Like a moth, the audience is drawn to the flame that is Rhys Nicholson, in all of his ethereal glory, commanding his audience with the deft flick of a pearly white wrist. Like a brightly coloured fairy queen in her Masonic lair, Nicholson refers to himself as the overlord of the historic venue, first calling himself the Grand Dame, nay, the Grand Ho-Aunt of the Masonic Lodge.
Nicholson offers a refreshing voice to the contemporary canon of comedy, representing an identity we seldom hear from. A gender-defying, ultra-fashionable creature with a slightly frantic drawl, we are enraptured in his dramatic asides and impressions.
Overall, it's hard to sum up the essence of the hour that included a range of relatable topics, from parenting and relationships, to dating and pet-rearing, and taking ketamine instead of cocaine with a Drag Queen/Drug Dealer in the cubicle of a club. Sorry, did I say relatable? I meant hilarious.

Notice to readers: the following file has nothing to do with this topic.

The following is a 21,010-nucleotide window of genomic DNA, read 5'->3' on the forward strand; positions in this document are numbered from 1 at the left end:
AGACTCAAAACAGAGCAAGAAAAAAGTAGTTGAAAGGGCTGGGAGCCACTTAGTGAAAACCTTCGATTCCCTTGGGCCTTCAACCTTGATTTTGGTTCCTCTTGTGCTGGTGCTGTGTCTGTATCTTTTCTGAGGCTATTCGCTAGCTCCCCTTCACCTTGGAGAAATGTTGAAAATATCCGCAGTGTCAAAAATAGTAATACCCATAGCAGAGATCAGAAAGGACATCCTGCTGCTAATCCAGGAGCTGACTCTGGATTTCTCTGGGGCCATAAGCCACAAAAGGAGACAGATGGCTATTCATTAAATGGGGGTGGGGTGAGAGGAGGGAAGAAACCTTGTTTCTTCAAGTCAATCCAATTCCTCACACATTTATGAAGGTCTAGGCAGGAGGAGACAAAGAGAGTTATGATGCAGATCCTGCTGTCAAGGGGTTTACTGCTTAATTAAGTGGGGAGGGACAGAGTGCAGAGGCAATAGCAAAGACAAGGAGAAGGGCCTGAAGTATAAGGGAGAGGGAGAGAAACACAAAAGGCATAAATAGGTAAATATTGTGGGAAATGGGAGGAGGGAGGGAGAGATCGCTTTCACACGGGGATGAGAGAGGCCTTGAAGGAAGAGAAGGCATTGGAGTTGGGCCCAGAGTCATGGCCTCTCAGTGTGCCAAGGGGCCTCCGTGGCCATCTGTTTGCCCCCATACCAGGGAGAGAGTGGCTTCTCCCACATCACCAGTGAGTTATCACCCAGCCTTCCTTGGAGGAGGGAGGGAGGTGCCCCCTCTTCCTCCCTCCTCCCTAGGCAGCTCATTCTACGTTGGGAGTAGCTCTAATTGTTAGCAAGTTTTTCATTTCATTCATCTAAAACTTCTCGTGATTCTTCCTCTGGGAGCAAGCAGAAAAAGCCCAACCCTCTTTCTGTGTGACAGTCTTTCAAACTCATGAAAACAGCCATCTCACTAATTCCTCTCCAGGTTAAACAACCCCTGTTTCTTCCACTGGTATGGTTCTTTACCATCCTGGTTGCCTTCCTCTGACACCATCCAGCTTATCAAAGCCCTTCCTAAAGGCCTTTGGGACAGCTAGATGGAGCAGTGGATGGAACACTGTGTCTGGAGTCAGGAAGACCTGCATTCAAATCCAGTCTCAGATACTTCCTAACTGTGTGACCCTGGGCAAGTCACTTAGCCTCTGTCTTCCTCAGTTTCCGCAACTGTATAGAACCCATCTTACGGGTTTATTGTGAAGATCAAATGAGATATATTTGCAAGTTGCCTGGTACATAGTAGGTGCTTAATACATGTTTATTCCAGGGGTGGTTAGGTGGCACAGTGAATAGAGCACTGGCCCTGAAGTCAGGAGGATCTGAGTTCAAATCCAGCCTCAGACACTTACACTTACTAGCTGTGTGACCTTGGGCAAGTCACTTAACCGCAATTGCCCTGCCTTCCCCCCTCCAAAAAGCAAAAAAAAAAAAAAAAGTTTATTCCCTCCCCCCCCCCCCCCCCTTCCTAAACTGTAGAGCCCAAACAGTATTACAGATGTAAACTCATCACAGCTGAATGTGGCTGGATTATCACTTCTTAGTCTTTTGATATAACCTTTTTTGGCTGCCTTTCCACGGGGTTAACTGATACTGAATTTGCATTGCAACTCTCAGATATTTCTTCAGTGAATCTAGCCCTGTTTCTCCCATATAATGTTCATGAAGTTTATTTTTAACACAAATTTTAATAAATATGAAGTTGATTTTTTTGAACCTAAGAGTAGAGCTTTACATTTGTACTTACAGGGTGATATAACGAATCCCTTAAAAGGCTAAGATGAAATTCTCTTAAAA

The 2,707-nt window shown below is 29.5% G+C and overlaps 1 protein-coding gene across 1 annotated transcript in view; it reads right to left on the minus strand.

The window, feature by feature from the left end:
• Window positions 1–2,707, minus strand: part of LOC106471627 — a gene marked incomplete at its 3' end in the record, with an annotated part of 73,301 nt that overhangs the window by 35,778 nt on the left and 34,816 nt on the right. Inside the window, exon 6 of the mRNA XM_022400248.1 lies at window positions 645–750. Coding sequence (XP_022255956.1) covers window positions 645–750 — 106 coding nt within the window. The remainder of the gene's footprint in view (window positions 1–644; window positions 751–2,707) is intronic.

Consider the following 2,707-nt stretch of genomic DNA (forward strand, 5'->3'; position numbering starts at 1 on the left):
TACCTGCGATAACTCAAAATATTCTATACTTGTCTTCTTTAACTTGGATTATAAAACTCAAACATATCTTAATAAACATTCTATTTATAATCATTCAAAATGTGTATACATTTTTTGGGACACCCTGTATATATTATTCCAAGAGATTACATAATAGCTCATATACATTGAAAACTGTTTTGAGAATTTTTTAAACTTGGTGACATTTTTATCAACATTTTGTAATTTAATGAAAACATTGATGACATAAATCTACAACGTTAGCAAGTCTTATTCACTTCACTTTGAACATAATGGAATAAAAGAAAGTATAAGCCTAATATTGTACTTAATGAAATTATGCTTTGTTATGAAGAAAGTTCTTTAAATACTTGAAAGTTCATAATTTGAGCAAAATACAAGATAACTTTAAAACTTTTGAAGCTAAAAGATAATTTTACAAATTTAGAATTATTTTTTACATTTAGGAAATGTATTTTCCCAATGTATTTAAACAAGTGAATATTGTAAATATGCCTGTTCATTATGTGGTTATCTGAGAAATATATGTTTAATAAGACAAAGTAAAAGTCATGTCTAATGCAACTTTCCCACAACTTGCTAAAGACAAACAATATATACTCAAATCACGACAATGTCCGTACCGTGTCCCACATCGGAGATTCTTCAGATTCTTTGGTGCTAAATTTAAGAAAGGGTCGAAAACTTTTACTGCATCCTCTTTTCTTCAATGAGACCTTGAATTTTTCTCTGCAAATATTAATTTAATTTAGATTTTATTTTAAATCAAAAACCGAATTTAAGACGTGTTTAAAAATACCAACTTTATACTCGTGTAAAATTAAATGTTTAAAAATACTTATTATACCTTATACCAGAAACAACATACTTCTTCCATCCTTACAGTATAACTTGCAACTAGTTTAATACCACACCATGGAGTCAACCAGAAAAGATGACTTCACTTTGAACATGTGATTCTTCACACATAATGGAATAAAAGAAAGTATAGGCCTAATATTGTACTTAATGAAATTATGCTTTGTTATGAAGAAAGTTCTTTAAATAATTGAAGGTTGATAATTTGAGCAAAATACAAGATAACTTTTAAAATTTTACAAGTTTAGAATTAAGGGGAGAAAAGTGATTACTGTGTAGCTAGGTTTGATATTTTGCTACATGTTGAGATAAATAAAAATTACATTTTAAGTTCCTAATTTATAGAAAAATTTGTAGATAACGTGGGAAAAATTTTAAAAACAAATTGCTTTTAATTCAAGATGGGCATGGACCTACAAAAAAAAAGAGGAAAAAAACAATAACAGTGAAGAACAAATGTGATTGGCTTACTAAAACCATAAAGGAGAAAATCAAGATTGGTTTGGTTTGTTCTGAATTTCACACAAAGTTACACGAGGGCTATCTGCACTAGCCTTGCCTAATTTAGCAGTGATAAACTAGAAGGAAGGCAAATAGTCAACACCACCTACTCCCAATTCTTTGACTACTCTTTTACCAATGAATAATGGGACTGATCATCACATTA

Great layered queer references serve like a secret code that only some members of the audience are privy to, deftly navigated to avoid alienating the bulk of the audience. All the while, Nicholson finds the perfect pitch for a profound discussion about gender and toxic masculinity: especially in his distinction between the terms 'men' and 'males', which he completes with personal observations and anecdotes that illustrate the way boys are socially educated to develop toxic traits.
Those who walked in never having heard of Rhys Nicholson have no doubt been transformed into super-fans, hapless victims of his unrelenting wit. Palatable humour that takes the mickey out of hetero-normative practices without being offensive, whilst offering cripplingly funny observations about society, queerness, and relationships. At times catty, sometimes filthy, and always fantastically confessional comedy, Nicholson hits the nail on the head with this knock-out show.